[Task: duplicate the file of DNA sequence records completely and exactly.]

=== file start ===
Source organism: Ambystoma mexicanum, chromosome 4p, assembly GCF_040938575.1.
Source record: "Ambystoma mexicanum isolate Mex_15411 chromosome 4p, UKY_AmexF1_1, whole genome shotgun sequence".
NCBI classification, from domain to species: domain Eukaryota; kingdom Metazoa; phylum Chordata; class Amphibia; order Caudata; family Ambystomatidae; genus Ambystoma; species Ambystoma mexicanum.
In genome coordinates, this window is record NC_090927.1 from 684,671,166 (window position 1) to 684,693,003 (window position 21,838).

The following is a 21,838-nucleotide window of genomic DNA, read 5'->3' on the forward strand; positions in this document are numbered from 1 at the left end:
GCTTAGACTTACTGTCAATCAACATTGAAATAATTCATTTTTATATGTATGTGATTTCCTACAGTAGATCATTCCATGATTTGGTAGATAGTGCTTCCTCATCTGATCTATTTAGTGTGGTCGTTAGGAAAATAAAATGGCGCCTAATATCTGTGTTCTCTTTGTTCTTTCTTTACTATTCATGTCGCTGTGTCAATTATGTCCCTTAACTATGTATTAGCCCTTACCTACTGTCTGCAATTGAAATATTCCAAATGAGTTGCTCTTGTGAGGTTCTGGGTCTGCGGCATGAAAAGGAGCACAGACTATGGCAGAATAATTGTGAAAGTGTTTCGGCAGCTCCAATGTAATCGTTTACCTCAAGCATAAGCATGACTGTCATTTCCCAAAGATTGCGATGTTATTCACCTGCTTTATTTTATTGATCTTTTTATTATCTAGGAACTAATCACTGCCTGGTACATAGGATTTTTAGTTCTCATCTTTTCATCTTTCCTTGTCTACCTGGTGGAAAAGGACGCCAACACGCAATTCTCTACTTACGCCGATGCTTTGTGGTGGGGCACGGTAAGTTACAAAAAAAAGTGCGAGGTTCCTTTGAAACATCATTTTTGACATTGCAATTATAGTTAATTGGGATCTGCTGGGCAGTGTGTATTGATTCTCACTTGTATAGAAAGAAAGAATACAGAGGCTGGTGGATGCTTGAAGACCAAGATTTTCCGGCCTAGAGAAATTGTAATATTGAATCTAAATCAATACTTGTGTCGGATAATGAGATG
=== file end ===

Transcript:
Source organism: Ambystoma mexicanum, chromosome 4p, assembly GCF_040938575.1.
Source record: "Ambystoma mexicanum isolate Mex_15411 chromosome 4p, UKY_AmexF1_1, whole genome shotgun sequence".
NCBI classification, from domain to species: domain Eukaryota; kingdom Metazoa; phylum Chordata; class Amphibia; order Caudata; family Ambystomatidae; genus Ambystoma; species Ambystoma mexicanum.
In genome coordinates, this window is record NC_090927.1 from 684,671,166 (window position 1) to 684,693,003 (window position 21,838).

The following is a 21,838-nucleotide window of genomic DNA, read 5'->3' on the forward strand; positions in this document are numbered from 1 at the left end:
GCTTAGACTTACTGTCAATCAACATTGAAATAATTCATTTTTATATGTATGTGATTTCCTACAGTAGATCATTCCATGATTTGGTAGATAGTGCTTCCTCATCTGATCTATTTAGTGTGGTCGTTAGGAAAATAAAATGGCGCCTAATATCTGTGTTCTCTTTGTTCTTTCTTTACTATTCATGTCGCTGTGTCAATTATGTCCCTTAACTATGTATTAGCCCTTACCTACTGTCTGCAATTGAAATATTCCAAATGAGTTGCTCTTGTGAGGTTCTGGGTCTGCGGCATGAAAAGGAGCACAGACTATGGCAGAATAATTGTGAAAGTGTTTCGGCAGCTCCAATGTAATCGTTTACCTCAAGCATAAGCATGACTGTCATTTCCCAAAGATTGCGATGTTATTCACCTGCTTTATTTTATTGATCTTTTTATTATCTAGGAACTAATCACTGCCTGGTACATAGGATTTTTAGTTCTCATCTTTTCATCTTTCCTTGTCTACCTGGTGGAAAAGGACGCCAACACGCAATTCTCTACTTACGCCGATGCTTTGTGGTGGGGCACGGTAAGTTACAAAAAAAAGTGCGAGGTTCCTTTGAAACATCATTTTTGACATTGCAATTATAGTTAATTGGGATCTGCTGGGCAGTGTGTATTGATTCTCACTTGTATAGAAAGAAAGAATACAGAGGCTGGTGGATGCTTGAAGACCAAGATTTTCCGGCCTAGAGAAATTGTAATATTGAATCTAAATCAATACTTGTGTCGGATAATGAGATG